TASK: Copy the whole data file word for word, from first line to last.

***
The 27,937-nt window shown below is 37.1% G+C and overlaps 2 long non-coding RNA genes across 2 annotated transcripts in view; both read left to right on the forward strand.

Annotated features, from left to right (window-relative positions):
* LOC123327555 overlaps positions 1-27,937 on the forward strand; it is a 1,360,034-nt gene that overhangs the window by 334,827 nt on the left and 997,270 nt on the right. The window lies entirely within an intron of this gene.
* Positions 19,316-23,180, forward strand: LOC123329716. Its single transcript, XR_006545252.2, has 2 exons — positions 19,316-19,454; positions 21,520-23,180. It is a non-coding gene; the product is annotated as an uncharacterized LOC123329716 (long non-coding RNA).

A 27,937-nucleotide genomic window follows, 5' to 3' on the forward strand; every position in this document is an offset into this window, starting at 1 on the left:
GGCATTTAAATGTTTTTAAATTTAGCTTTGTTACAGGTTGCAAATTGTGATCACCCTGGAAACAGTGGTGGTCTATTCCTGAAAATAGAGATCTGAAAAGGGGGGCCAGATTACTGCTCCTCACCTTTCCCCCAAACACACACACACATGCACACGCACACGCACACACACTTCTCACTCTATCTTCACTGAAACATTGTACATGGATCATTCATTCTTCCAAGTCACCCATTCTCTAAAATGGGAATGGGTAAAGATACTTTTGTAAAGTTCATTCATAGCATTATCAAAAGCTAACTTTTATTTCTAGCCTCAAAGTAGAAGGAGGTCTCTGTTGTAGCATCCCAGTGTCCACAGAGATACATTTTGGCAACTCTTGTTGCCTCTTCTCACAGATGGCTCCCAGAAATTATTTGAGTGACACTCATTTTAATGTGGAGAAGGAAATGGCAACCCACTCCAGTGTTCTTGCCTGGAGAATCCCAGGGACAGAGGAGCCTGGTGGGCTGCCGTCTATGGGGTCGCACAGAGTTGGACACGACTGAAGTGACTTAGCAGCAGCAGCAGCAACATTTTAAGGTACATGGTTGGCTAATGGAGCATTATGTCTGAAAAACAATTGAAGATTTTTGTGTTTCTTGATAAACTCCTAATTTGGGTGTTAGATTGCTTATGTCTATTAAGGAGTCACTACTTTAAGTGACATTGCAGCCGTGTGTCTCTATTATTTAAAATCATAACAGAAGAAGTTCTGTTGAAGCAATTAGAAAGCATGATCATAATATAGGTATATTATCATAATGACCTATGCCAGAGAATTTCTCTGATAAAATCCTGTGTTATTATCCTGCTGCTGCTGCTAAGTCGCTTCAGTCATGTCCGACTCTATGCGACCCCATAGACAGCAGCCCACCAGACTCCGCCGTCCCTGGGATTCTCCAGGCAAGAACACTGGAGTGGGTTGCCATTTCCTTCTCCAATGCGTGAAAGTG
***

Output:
The 27,937-nt window shown below is 37.1% G+C and overlaps 2 long non-coding RNA genes across 2 annotated transcripts in view; both read left to right on the forward strand.

Annotated features, from left to right (window-relative positions):
* LOC123327555 overlaps positions 1-27,937 on the forward strand; it is a 1,360,034-nt gene that overhangs the window by 334,827 nt on the left and 997,270 nt on the right. The window lies entirely within an intron of this gene.
* Positions 19,316-23,180, forward strand: LOC123329716. Its single transcript, XR_006545252.2, has 2 exons — positions 19,316-19,454; positions 21,520-23,180. It is a non-coding gene; the product is annotated as an uncharacterized LOC123329716 (long non-coding RNA).

A 27,937-nucleotide genomic window follows, 5' to 3' on the forward strand; every position in this document is an offset into this window, starting at 1 on the left:
GGCATTTAAATGTTTTTAAATTTAGCTTTGTTACAGGTTGCAAATTGTGATCACCCTGGAAACAGTGGTGGTCTATTCCTGAAAATAGAGATCTGAAAAGGGGGGCCAGATTACTGCTCCTCACCTTTCCCCCAAACACACACACACATGCACACGCACACGCACACACACTTCTCACTCTATCTTCACTGAAACATTGTACATGGATCATTCATTCTTCCAAGTCACCCATTCTCTAAAATGGGAATGGGTAAAGATACTTTTGTAAAGTTCATTCATAGCATTATCAAAAGCTAACTTTTATTTCTAGCCTCAAAGTAGAAGGAGGTCTCTGTTGTAGCATCCCAGTGTCCACAGAGATACATTTTGGCAACTCTTGTTGCCTCTTCTCACAGATGGCTCCCAGAAATTATTTGAGTGACACTCATTTTAATGTGGAGAAGGAAATGGCAACCCACTCCAGTGTTCTTGCCTGGAGAATCCCAGGGACAGAGGAGCCTGGTGGGCTGCCGTCTATGGGGTCGCACAGAGTTGGACACGACTGAAGTGACTTAGCAGCAGCAGCAGCAACATTTTAAGGTACATGGTTGGCTAATGGAGCATTATGTCTGAAAAACAATTGAAGATTTTTGTGTTTCTTGATAAACTCCTAATTTGGGTGTTAGATTGCTTATGTCTATTAAGGAGTCACTACTTTAAGTGACATTGCAGCCGTGTGTCTCTATTATTTAAAATCATAACAGAAGAAGTTCTGTTGAAGCAATTAGAAAGCATGATCATAATATAGGTATATTATCATAATGACCTATGCCAGAGAATTTCTCTGATAAAATCCTGTGTTATTATCCTGCTGCTGCTGCTAAGTCGCTTCAGTCATGTCCGACTCTATGCGACCCCATAGACAGCAGCCCACCAGACTCCGCCGTCCCTGGGATTCTCCAGGCAAGAACACTGGAGTGGGTTGCCATTTCCTTCTCCAATGCGTGAAAGTG